HABRI Foundation Awards First Research Grants

HABRI uses animals to help autistic children and human heart health.


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Using animals to help autistic children and improving human heart health through dog walking are among the first five research topics being funded by the Human Animal Bond Research Initiative (HABRI) Foundation.

The $250,000 in grant money is designed to study how the human-animal bond benefits people, the Washington, D.C., foundation reported today.

 Dog and Girl
"Animal-Assisted Social Skills Training for Children With Autism Spectrum Disorders" is one of five approved research projects.

"HABRI is making a major investment in new, groundbreaking research that will advance our knowledge of the human-animal bond," executive director Steven Feldman said. "The caliber of each of these research studies is outstanding, and the results will build the body of scientific evidence that demonstrates the benefits of animals to human health."

The grant recipients and their planned research projects are:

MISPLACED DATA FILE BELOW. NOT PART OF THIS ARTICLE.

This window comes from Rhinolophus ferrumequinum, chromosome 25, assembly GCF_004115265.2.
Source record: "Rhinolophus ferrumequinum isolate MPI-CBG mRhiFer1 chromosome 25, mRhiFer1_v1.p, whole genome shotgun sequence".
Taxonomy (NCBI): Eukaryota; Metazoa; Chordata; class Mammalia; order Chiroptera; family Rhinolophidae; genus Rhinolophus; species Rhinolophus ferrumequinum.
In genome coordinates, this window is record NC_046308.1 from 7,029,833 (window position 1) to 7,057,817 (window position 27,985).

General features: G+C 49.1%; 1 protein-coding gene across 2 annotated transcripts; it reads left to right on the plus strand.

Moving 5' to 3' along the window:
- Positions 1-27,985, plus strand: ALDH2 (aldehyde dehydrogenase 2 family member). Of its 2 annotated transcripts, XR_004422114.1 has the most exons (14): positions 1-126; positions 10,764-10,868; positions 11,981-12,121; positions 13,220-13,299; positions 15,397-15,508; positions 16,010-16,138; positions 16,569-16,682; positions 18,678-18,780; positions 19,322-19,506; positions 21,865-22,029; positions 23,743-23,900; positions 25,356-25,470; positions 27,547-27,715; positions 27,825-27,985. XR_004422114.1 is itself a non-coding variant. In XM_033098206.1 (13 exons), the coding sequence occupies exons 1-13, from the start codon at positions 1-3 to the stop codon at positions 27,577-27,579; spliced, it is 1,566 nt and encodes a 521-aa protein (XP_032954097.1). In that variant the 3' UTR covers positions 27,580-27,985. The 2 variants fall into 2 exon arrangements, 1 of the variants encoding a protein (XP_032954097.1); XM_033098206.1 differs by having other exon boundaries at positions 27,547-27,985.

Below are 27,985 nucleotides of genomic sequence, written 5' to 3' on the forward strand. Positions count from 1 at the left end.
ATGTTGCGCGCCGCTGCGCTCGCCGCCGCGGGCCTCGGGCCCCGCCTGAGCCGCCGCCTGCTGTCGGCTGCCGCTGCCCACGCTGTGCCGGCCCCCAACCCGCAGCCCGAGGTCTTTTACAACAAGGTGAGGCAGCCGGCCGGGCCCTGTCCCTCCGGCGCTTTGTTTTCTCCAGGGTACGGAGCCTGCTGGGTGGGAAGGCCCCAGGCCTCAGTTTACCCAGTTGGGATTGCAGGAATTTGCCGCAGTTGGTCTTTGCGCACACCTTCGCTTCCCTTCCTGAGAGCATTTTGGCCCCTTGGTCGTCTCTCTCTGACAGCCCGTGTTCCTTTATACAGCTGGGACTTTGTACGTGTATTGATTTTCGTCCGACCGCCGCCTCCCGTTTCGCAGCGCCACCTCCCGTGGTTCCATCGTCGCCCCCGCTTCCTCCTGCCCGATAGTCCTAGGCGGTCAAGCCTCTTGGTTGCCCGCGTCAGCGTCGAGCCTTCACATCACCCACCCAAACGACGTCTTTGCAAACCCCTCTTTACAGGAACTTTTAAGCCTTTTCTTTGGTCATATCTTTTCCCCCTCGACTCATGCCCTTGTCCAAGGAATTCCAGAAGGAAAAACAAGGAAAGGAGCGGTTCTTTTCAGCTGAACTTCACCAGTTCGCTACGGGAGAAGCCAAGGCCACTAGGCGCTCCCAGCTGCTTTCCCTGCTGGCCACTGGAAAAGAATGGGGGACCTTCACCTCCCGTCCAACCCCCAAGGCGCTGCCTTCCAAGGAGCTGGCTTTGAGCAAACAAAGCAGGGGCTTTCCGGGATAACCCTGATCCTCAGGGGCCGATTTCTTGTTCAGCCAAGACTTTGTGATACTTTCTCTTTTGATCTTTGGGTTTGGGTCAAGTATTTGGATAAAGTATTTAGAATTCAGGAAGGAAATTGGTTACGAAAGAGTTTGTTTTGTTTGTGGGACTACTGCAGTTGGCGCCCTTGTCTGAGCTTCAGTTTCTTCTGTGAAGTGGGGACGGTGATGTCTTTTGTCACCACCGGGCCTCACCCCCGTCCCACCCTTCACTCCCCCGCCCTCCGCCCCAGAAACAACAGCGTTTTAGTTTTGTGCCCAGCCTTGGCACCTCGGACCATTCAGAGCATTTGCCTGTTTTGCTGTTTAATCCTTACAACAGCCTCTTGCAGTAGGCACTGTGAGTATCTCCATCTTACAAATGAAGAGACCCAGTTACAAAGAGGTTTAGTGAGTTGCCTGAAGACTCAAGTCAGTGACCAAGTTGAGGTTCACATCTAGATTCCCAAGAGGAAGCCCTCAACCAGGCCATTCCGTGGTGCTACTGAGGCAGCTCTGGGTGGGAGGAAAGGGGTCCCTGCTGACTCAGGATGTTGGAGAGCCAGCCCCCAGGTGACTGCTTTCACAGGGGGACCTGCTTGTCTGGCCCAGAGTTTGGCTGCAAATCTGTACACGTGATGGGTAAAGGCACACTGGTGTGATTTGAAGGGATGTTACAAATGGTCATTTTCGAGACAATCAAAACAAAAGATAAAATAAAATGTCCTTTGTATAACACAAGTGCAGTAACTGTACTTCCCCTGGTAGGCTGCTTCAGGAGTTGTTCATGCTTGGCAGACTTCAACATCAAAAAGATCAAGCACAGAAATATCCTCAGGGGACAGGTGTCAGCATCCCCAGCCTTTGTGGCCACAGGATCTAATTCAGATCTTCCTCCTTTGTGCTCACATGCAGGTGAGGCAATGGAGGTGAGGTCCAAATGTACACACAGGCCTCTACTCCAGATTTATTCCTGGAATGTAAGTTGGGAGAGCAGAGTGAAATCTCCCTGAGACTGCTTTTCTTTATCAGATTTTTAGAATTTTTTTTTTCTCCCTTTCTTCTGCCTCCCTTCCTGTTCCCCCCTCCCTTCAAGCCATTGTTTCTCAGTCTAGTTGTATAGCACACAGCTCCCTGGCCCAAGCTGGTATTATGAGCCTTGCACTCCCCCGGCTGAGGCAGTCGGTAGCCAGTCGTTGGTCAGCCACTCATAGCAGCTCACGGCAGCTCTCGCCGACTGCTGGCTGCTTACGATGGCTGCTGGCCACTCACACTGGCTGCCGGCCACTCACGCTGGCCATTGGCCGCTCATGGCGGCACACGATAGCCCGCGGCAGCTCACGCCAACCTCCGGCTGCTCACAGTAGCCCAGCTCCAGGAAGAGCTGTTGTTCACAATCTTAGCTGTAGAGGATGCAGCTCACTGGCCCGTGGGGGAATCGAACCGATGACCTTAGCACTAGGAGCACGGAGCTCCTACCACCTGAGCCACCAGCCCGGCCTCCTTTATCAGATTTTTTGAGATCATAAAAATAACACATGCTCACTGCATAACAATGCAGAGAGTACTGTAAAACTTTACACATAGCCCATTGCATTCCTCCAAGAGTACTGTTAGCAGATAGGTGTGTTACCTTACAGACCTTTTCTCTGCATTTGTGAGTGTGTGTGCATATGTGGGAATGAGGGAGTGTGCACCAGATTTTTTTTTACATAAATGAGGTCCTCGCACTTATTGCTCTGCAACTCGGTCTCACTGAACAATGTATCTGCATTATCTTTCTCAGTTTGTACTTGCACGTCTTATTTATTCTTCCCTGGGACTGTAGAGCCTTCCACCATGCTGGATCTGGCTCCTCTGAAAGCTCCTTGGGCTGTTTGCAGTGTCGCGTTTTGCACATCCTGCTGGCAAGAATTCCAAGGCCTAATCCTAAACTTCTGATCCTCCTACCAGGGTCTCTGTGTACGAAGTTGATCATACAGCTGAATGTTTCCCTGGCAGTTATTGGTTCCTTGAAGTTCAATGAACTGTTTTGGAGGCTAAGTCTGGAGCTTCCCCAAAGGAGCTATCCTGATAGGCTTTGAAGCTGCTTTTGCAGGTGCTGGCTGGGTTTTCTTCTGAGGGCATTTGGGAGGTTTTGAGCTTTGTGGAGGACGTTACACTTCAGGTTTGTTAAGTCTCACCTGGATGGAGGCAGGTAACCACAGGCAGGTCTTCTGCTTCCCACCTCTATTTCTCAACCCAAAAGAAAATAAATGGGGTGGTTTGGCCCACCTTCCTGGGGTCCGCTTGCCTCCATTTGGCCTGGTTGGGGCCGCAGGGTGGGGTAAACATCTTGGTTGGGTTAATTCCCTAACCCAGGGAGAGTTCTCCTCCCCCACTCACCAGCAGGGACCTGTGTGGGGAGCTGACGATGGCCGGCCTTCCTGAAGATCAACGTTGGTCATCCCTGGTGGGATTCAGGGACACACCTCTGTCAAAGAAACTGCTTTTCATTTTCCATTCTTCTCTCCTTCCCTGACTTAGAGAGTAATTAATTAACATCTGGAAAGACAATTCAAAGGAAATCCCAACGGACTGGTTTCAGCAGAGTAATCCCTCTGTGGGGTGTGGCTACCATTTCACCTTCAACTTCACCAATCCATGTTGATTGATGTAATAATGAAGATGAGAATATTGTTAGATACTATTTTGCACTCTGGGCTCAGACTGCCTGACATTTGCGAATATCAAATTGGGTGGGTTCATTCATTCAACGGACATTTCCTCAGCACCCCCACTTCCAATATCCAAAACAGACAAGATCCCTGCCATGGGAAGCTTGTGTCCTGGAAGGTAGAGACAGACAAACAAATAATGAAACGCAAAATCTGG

• Erica C. Rogers, Ph.D., of Green Chimneys Children's Services: "Animal-Assisted Social Skills Training for Children With Autism Spectrum Disorders."

• Kevin Morris, Ph.D., of the American Humane Association: "The Canines and Childhood Cancer Study: Examining Behaviors and Stress in Therapy Dogs."

• Daniel Mills, BVCs, Ph.D., of the University of Lincoln: "Long-Term Effects of Pet Dogs on Families With Children With Autism."

• Elizabeth A. Richards of Indiana University-Purdue University: "The Role of Dog Walking in Heart Health Promotion."

• Daniel L. Stroud, Ph.D., of Oregon State University: "Researching Equine-Facilitated Group Psychotherapy (EFGP) for Trauma Survivors: Horses and Humans in Therapeutic Relationships."

Morris Animal Foundation, a nonprofit group based in Denver, reviewed the grant applications.

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